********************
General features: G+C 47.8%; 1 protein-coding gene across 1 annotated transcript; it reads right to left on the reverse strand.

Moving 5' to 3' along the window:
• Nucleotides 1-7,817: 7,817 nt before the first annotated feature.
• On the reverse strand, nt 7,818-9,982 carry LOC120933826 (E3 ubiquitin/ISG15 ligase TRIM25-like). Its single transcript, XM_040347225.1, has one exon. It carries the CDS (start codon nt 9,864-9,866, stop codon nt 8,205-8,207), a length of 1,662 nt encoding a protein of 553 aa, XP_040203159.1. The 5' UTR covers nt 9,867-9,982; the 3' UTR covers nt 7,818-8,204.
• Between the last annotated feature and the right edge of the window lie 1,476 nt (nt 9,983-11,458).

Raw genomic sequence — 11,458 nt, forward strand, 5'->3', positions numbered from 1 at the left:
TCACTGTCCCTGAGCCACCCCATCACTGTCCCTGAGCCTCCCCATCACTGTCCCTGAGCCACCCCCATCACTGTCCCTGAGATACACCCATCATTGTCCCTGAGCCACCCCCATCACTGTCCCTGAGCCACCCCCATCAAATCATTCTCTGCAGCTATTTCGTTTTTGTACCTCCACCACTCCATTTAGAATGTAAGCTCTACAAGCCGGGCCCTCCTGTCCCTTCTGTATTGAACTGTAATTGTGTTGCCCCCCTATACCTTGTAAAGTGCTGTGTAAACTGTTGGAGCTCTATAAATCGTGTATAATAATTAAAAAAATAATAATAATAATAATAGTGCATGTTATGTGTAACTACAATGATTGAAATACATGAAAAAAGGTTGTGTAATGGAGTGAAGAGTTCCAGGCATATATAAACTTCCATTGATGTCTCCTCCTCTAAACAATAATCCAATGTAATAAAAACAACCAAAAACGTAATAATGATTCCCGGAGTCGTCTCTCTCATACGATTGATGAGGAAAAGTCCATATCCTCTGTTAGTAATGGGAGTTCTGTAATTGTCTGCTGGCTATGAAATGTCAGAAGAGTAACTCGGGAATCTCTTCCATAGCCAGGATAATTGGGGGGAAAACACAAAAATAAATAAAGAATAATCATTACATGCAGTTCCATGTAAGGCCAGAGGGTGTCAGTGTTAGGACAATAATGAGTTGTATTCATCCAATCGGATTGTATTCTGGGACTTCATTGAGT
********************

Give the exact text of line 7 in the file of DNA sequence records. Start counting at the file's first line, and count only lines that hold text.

TCACTGTCCCTGAGCCACCCCATCACTGTCCCTGAGCCTCCCCATCACTGTCCCTGAGCCACCCCCATCACTGTCCCTGAGATACACCCATCATTGTCCCTGAGCCACCCCCATCACTGTCCCTGAGCCACCCCCATCAAATCATTCTCTGCAGCTATTTCGTTTTTGTACCTCCACCACTCCATTTAGAATGTAAGCTCTACAAGCCGGGCCCTCCTGTCCCTTCTGTATTGAACTGTAATTGTGTTGCCCCCCTATACCTTGTAAAGTGCTGTGTAAACTGTTGGAGCTCTATAAATCGTGTATAATAATTAAAAAAATAATAATAATAATAATAGTGCATGTTATGTGTAACTACAATGATTGAAATACATGAAAAAAGGTTGTGTAATGGAGTGAAGAGTTCCAGGCATATATAAACTTCCATTGATGTCTCCTCCTCTAAACAATAATCCAATGTAATAAAAACAACCAAAAACGTAATAATGATTCCCGGAGTCGTCTCTCTCATACGATTGATGAGGAAAAGTCCATATCCTCTGTTAGTAATGGGAGTTCTGTAATTGTCTGCTGGCTATGAAATGTCAGAAGAGTAACTCGGGAATCTCTTCCATAGCCAGGATAATTGGGGGGAAAACACAAAAATAAATAAAGAATAATCATTACATGCAGTTCCATGTAAGGCCAGAGGGTGTCAGTGTTAGGACAATAATGAGTTGTATTCATCCAATCGGATTGTATTCTGGGACTTCATTGAGT